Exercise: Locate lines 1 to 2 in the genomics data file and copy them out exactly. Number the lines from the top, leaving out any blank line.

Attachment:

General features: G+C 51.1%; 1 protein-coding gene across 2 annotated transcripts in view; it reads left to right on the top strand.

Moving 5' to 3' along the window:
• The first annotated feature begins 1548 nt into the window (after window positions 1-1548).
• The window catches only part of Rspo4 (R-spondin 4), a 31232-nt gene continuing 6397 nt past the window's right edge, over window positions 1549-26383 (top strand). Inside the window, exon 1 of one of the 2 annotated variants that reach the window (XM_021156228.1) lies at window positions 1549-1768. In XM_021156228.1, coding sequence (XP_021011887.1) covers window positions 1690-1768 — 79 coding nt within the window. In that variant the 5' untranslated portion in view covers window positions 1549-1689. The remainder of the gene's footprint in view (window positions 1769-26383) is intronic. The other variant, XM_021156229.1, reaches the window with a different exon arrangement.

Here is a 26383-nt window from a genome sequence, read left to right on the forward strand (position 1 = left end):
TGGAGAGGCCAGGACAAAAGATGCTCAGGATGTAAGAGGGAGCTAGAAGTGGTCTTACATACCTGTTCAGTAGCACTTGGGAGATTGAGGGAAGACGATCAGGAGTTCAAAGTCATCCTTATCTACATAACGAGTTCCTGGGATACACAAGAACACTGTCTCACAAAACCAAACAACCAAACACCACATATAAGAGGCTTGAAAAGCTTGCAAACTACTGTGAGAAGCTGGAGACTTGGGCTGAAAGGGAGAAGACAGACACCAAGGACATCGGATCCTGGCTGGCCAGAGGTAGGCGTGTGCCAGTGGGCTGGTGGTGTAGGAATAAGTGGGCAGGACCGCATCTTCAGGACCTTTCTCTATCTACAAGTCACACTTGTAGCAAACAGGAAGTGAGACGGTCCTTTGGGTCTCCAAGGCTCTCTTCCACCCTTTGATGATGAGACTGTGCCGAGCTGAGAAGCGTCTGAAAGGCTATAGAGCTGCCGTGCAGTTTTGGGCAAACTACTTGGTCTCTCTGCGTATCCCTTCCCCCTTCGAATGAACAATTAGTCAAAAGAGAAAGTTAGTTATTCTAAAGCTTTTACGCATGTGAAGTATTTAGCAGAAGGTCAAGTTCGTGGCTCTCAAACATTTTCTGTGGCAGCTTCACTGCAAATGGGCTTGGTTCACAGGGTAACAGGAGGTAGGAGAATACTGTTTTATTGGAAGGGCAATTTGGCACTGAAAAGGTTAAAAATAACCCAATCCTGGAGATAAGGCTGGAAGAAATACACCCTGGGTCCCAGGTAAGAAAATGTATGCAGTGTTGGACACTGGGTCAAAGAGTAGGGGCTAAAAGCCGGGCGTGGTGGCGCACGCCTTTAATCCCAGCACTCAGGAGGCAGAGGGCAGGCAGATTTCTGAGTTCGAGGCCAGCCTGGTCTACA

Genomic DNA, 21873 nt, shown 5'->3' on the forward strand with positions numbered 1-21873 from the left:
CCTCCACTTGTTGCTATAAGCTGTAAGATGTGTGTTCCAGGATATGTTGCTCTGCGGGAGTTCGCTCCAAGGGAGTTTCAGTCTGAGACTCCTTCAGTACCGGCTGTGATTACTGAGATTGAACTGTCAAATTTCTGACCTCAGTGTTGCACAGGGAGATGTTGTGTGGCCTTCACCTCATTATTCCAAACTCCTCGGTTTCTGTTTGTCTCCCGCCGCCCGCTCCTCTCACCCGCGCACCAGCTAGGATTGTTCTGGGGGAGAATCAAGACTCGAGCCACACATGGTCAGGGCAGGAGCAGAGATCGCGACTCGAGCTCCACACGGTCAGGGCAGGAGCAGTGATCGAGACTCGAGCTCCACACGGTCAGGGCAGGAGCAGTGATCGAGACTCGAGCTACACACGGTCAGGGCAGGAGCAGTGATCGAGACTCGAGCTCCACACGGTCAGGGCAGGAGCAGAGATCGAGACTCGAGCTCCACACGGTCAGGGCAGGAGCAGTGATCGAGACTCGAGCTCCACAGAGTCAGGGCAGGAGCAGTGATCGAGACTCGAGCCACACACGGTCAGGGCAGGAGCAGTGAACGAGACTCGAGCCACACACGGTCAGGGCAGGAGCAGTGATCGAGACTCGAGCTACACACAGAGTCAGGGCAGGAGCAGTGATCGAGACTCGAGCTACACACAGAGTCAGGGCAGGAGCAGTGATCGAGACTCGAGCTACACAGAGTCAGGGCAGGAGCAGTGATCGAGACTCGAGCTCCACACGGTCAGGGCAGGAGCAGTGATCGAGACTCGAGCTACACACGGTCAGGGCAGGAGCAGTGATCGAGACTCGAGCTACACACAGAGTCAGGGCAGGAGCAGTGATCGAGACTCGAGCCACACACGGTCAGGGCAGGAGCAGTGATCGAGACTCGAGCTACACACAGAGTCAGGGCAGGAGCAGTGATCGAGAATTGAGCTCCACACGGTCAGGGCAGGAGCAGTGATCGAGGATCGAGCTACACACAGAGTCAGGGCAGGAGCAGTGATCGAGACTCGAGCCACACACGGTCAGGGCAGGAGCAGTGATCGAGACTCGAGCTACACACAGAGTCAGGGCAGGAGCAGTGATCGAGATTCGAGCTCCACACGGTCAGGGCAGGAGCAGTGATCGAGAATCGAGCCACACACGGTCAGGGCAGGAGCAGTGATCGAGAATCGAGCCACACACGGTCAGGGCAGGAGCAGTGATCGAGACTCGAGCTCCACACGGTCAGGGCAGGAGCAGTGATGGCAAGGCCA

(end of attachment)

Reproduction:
General features: G+C 51.1%; 1 protein-coding gene across 2 annotated transcripts in view; it reads left to right on the top strand.

Moving 5' to 3' along the window: